There's a very good point raised by the preview of this game over at Sactown Royalty:
"1. The Thunder have consistently had Sacramento's number over the years to the point that Sacramento has beaten Oklahoma City just three times in 24 attempts since the team formerly known as the Supersonics first moved to Oklahoma City in 2008. Ten of those losses have been by double digits and Sacramento has never won by more than five in the few wins that they have had. This is just a tough, tough team that matches up very well with Sacramento."
Remember when Perk was saying that "These f-----s are still the Sacramento Kings?" There was definitely bark to back his bite. The Thunder have been ridiculously good while the Kings have been ridiculously bad for nearly the entire existence of the matchup, so there's that. But really, the main reason for OKC's success has been their ridiculous interior defense. DeMarcus Cousins has been a huge factor in the Kings' offense over the past five years, and Boogie just can't seem to find any success against the triumvirate of Ibaka, Perk, and Collison.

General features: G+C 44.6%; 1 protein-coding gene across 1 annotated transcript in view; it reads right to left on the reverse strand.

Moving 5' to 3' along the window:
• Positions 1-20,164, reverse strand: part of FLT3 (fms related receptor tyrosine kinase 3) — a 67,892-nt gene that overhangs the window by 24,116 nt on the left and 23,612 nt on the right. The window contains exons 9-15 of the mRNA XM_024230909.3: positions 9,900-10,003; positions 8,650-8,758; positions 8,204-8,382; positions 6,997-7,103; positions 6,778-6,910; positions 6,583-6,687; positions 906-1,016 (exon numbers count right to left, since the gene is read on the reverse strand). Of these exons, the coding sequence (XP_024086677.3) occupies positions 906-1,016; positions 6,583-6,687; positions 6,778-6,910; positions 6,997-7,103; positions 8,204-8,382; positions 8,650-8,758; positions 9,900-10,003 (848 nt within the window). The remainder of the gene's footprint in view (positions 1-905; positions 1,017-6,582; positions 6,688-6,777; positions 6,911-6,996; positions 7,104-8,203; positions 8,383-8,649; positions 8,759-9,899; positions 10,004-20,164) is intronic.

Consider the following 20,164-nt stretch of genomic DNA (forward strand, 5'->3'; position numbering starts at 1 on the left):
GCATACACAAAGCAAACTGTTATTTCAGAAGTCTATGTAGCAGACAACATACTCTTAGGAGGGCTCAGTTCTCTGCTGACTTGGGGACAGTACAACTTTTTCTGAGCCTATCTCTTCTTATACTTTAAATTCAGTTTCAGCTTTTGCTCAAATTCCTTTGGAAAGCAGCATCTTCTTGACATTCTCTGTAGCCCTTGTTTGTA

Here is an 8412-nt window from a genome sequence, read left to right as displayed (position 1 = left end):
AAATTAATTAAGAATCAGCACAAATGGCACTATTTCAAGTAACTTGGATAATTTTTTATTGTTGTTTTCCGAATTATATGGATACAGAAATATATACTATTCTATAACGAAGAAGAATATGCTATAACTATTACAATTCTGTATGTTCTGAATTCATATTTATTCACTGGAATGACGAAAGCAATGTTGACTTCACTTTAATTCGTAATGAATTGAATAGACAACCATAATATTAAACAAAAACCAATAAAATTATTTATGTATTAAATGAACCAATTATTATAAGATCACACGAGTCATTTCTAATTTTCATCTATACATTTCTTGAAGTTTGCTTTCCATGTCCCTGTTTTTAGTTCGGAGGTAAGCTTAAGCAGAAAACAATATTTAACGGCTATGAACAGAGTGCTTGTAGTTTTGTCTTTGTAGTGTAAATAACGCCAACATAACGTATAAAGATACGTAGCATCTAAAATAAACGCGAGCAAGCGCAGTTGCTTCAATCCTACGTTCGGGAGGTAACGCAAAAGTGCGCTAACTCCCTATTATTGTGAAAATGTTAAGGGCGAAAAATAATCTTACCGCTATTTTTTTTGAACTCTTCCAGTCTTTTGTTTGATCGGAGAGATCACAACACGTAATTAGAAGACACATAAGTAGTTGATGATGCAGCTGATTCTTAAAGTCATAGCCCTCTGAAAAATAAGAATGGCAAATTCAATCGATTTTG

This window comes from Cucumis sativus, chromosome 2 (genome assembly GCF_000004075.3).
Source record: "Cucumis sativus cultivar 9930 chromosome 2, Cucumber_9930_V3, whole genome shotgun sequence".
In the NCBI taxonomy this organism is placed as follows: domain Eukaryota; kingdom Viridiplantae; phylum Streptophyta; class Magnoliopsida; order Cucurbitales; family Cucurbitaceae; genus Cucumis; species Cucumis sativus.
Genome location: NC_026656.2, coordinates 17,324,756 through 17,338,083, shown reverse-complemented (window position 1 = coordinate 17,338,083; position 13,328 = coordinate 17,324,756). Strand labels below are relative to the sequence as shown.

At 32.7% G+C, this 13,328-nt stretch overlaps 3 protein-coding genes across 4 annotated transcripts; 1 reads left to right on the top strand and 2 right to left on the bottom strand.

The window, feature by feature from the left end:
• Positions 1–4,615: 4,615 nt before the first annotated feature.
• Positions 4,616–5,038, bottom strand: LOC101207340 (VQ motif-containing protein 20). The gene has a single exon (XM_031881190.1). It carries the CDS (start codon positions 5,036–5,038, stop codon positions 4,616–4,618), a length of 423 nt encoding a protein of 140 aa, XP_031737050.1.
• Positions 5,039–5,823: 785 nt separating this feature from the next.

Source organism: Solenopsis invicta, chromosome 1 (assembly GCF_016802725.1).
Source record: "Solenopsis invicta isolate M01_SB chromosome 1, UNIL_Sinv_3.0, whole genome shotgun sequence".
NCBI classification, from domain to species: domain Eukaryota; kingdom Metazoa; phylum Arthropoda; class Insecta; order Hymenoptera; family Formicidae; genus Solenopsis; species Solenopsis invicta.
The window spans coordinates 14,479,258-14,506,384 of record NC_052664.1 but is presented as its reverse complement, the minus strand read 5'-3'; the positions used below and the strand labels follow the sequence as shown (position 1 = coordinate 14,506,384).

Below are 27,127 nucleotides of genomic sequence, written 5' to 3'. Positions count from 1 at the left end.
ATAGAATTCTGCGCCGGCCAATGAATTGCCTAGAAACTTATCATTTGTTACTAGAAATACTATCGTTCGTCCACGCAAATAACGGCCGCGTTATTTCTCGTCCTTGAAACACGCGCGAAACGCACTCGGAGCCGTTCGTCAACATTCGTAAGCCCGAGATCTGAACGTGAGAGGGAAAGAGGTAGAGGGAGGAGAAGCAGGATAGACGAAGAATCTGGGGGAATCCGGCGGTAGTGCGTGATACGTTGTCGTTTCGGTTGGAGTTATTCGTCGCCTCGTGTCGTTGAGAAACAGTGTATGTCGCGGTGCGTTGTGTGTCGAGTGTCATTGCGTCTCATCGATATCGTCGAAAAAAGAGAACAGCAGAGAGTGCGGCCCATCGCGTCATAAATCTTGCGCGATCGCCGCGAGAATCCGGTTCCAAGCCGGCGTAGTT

Need proof? Look no further than Cousins' career field goal percentage against the Thunder: 39.8% The only teamto hold Boogie to a lower percentage has been Washington, and he has played the Wizards half as much as the Thunder. But that's not all. Cousins' has only averaged 1.5 assists per game against the Thunder in his career, second lowest in the NBA.
When you look at DeMarcus Cousins' skill set, it's not hard to see why he struggles. The fundamentally sound tactics of Collison are perfect for taking away Boogie's excellent footwork. The big body and aggressiveness of Perk are perfect for keeping Boogie away from the basket. Lastly, the athletic help defense of Ibaka is perfect at keeping Boogie from taking easy shots down low.
Rudy Gay, the Kings' current second offensive option, is a similar type of player. He uses his body to his advantage, posting up smaller players on the wing and generally succeeding in isolation situations. The Thunder are a team that thrives on live ball turnovers, so OKC generally likes to trap players and play with a high level of pressure. This is bad for a player like Gay, because the pressure forces him out of his spot and the trap forces him to pass. There's less evidence for Gay's ineptitude against the Thunder overall. But I still would like to cite Gay's career 48.9% true shooting percentage against OKC, second lowest only to Washington.
Anyway, that's all old news. The new news is that Tyrone Corbin is now the Kings' coach, and he's running things differently. The first change Corbin made was to implement a faster offensive pace, which encourages the players to get up the court more and take quicker shots. It's been a complete disaster for the most part, explained well by Tom Ziller in a recent Hook column: